We have a house wren nesting in window box of the shed. Its eggs are going to hatch by Mother’s Day. Can a bird have better Hallmark-card timing? It’s like a metaphor for the tender care I try to provide my kids. It has feathered the nest, sat patiently on the eggs (that is, when she was not disturbed by my son, 9, leering in to her abode. She flew out and almost hit him in the eye. Who wants to be the mother whose son was blinded in a bird-related melee? Not I. No Red Ryder BB gun).

Baltimore Fishbowl Top Stories of 2013


We don’t always know what will do well on the Baltimore Fishbowl. Sure, real estate and Ravens and Orioles news are sure winners, but other than that, it’s a surprise. Sometimes the stories we spend the most time and money on get little traffic. Other times, a quick, funny story  gets all the eyeballs. It’s unpredictable.

Below, see our top stories this year, a mix of creative non-fiction, real estate coverage, local transportation news, humor, bad behavior and more. Some surprises are in the mix and some favorites, too. See if your favorites made the list, below, and thanks for reading the Baltimore Fishbowl.


About a Girl – In this Bohemian Rhapsody column published last spring, writer Marion Winik introduces Jane, her daughter and constant companion. Marion embraces the togetherness, explaining:  “If you enjoy egregious doting, if you thrive on being needed, if you are comfortable with the burden of being right all the time, motherhood is a dream job.”

DC Baltimore Rivalry

“DC is So Much Better Than Baltimore” – Oh Really? After Thrillist boasted about the superiority of our neighbor to the south, writer Rachel Monroe  took umbrage and created a list of her own, extolling Baltimore’s virtues, and putting DC in its place with nuggets like this one: “I know that not every DC resident is a sport coat-wearing, briefcase-carrying, politics-obsessed snooze, but I would estimate that 87 percent of them are. Having one industry (government) dominate a city can result in dull dinner parties and an insular world view. Plus, as John Waters has pointed out, all the cutest boys live in Baltimore!”

1981 john waters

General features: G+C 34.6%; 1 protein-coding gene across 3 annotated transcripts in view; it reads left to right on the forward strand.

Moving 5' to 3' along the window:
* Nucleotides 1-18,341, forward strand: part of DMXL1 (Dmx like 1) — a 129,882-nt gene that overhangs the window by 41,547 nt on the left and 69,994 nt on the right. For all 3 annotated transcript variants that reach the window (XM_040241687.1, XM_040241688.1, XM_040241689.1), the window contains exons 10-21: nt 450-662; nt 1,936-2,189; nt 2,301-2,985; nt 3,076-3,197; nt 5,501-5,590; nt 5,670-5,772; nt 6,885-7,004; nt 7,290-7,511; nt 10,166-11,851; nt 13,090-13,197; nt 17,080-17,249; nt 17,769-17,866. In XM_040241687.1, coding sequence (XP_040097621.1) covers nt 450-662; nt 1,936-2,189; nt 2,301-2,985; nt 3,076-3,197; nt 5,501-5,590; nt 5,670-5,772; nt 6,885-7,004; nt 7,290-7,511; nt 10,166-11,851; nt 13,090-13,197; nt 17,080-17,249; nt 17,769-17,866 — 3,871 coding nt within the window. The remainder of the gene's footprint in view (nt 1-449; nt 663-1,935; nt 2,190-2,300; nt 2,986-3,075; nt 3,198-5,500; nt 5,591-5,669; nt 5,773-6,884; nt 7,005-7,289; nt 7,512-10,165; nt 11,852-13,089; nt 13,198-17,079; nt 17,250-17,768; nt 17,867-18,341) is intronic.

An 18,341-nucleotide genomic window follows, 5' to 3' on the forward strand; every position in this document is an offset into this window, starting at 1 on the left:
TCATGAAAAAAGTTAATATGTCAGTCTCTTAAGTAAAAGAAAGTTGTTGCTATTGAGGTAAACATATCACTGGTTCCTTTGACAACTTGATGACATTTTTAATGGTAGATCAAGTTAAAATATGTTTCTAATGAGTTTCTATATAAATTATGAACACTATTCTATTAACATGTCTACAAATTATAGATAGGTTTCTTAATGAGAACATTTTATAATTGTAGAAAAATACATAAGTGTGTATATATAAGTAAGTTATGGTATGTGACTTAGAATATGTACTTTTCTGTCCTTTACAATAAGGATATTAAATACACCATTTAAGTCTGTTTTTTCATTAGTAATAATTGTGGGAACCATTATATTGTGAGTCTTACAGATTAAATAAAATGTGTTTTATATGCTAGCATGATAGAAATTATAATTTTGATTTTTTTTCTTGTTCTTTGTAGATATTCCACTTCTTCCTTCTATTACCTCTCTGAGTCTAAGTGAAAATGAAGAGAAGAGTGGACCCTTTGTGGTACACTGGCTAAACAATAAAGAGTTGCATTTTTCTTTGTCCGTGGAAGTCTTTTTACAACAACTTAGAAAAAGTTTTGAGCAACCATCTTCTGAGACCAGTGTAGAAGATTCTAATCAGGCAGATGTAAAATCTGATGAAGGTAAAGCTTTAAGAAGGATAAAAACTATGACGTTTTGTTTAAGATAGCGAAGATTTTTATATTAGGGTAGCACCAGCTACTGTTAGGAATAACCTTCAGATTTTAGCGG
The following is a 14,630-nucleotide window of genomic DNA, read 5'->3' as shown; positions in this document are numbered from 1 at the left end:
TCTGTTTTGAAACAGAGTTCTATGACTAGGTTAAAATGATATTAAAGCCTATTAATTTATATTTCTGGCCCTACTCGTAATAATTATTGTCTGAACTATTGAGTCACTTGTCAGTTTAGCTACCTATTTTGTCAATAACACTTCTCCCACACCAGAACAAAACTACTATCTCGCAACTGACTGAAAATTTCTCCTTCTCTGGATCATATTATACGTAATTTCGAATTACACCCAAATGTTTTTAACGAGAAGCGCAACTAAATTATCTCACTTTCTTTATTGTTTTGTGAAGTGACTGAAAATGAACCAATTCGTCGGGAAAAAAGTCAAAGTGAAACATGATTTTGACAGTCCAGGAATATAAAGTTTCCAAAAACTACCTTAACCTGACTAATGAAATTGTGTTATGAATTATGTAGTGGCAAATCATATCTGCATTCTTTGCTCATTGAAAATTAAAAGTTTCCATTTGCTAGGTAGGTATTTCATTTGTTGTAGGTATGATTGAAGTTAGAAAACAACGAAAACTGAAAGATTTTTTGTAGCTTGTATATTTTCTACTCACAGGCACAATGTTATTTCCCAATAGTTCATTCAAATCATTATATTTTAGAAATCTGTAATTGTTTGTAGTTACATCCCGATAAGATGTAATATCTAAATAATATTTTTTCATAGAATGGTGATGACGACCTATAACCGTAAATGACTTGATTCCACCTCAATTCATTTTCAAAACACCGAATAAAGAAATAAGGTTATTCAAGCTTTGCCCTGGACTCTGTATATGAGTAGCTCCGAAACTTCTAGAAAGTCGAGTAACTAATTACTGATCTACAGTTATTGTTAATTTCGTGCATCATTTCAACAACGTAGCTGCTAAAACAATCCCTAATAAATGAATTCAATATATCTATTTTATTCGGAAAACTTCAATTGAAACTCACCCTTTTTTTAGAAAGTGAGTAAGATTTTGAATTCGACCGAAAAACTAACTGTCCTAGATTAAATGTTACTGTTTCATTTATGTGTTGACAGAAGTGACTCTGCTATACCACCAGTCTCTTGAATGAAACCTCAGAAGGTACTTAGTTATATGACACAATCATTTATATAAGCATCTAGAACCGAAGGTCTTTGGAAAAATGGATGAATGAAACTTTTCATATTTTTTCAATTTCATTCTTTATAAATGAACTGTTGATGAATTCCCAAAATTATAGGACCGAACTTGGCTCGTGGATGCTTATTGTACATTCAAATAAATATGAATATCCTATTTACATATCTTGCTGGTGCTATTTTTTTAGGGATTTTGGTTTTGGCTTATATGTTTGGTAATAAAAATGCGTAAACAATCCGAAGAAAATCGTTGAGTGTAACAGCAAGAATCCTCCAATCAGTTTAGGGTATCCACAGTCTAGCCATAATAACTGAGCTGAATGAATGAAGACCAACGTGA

John Waters Gives a Tour of  Hip 1981 Baltimore  – This video clip, produced by San Francisco company Videowest to promote the 1981 movie Polyester, shows an very young Waters giving a tour of Baltimore 30 years ago, telling viewers he wants to be “a negative role model for a whole new generation.” A classic.

“There are glimpses of Edith Massey‘s store in Fells Point, Arabbers trotting down the street, and a very young John Waters looking too cool for school.” writes Rachel Monroe.

ray rice house

Ray Rice’s Starter Home Goes on the Market  – Combining our readers’ love of real estate with their passion for all things Ravens, Hot House columnist Cynthia McIntyre’s post about football super star Ray Rice’s  former house, “a surprisingly modest, (but classy, definitely classy) townhouse in Grey Rock,” going on the market became an instant hit.

The house sold last August for $299,990, about $20,000 under its $319,000 asking price.


I Seriously Can’t Believe the New Foods That Camden Yards is Selling A post about the Guy Fieri-esque offerings at Camden Yards by Robert O’Brien described some “culinary monster(s)” on the menu: “What sounds the wildest to me, is the Walk Off, which places an Old Bay Roma sausage in a pretzel roll and tops it with crab dip. Crab dip waffle fries will also be available, as will a chocolate stout cupcake.” A far cry from peanuts and Cracker Jack…

About a Girl



In which University of Baltimore Asst. Prof. and Bohemian Rhapsody Columnist Marion Winik introduces her best girlfriend forever.

When I was young, I knew I would never get married. I had the whole seven dwarfs of unwifely characteristics: Bossy, Macho, Driven, Ornery, Rebellious, Intemperate, and Whack. Still, I was boy-crazy from the get-go and hormones trump all cards. I spent my teens and 20s pursuing a series of mad loves, and then devoted my 30s and 40s to two passionate, screwed-up marriages. My first husband died young; the second and I nearly killed each other.

The Mom Blog: Capturing Life’s Little Moments


Welcome to our occasional series The Mom Blog by Baltimore Fishbowl contributing photographer Lee Kriel.  Lee has been shooting Sartorial Baltimoreal, our feature on personal style, for the past two years.  Her captivating blog on mothers and motherhood can be found here, but she has agreed to let us re-publish it below for our readers. -The Eds.

meet sue mead.  a mom raising two beautiful, active girls with her lovely husband alex.  the mead family  had some challenges early on when their oldest daughter julia was diagnosed with cancer at the age of three.  avery was just turning one.  julia is now in remission and sue and her family continue to help those in need, especially by supporting families who are making the same transition they made years ago as they embarked on living with cancer.  one way is by organizing a swim-a-thon each summer to raise money for child life at johns hopkins children’s center as well as arranging meals for families who find themselves in the hospital over thanksgiving and christmas.  she gathers all the neighborhood kids and encourages them to get sponsors and swim laps in the river.  it is one of my children’s favorite events — they love to compete with the other kids and make hashtags on the dock to mark their laps.  even the adults have a time to swim (with cocktails too, of course, for those not swimming)!  she has raised thousands and not only has made a difference for johns hopkins but also for our neighborhood, where she has given us all an example of how to give back.  enjoy her story in her own words below (or as she says “off the cuff words” which is what i love about her!) and her continued journey through motherhood.